Netflix

The Boy Who Harnessed the Wind

17/03/219

This Netflix Original marks actor Chiwetel Ejiofor’s directorial debut. He also wrote the screenplay, based on the book by William Kankwamba, the ‘boy’ himself. It’s a charming, assured production, even if the ‘does-what-it-says-on-the-can’ title rather robs the film of any possibility of suspense.

It’s the mid-noughties and the Kankwamba family live in Malawi in the little farming village of Wimbe. Trywell (Ejiofor) is struggling to make ends meet because the land he works on, after years of irresponsible tobacco farming by Western companies, is alternately flooded or drought-ridden. Since the failure of the last crop of grain, the inhabitants of Wimbe are slowly starving to death. Trywell’s son, William (Maxwell Simba), is desperate to receive a proper education but here admission to a school has to be purchased with hard cash and Trywell has his work cut out just keeping his family fed, so school fees are an unaffordable luxury.

William has long had a sideline in fixing people’s transistor radios, something he seems to have a natural flair for – and, when he manages to salvage an old turbine from a local scrapyard, an idea begins to form in the back of his mind, something which he believes could make his family’s life a whole lot easier. But in order to realise that ambition, he will first have to persuade Trywell to part with one of his most treasured possessions…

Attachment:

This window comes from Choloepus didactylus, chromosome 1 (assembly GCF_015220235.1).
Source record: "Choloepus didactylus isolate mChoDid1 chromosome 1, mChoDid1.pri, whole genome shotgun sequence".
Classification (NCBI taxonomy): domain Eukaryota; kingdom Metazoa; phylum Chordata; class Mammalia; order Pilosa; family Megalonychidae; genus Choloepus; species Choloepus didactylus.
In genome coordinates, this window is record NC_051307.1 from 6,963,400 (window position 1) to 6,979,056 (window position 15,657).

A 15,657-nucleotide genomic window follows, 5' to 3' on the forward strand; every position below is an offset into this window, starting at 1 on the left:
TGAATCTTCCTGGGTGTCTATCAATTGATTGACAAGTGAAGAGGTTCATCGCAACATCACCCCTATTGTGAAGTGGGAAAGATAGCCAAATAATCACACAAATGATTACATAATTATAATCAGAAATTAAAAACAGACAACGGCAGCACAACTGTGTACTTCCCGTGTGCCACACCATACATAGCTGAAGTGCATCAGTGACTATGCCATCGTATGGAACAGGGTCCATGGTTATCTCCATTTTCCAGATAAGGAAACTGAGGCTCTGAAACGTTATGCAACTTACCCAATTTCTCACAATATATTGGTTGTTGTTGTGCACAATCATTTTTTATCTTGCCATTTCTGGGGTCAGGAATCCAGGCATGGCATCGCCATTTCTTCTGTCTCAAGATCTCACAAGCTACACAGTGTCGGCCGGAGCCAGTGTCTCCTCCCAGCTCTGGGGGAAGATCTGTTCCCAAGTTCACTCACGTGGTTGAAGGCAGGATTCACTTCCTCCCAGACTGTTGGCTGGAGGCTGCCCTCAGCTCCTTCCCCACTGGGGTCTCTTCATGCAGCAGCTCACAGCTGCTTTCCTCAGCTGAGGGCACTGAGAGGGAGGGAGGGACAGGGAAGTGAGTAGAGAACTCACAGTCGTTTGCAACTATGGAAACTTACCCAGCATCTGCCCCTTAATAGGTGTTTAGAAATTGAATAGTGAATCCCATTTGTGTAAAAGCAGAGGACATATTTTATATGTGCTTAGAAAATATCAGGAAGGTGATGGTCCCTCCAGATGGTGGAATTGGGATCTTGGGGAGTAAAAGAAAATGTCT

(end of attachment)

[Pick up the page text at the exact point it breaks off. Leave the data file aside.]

It’s a gentle, heartwarming story, made all the more resonant for being based on real events. Ejiofor is terrific as Trywell and Aissa Maiga impresses as his long-suffering wife, Agnes, determined to head off the burgeoning conflict between father and son. But it’s young Maxwell Simba, making his acting debut here, who is the beating heart of the film. He does a good job of conveying his character’s hopes and ambitions, his stubborn refusal to give in when all the odds are stacked against him.

As I said, the outcome of the story is never really in doubt and, ultimately, it takes too long to arrive at its inevitable conclusion. But this is the tale of a remarkable and resilient young man; it’s well worth seeking out.

4 stars

Philip Caveney

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Velvet Buzzsaw

08/02/19

On paper, it all looks very promising.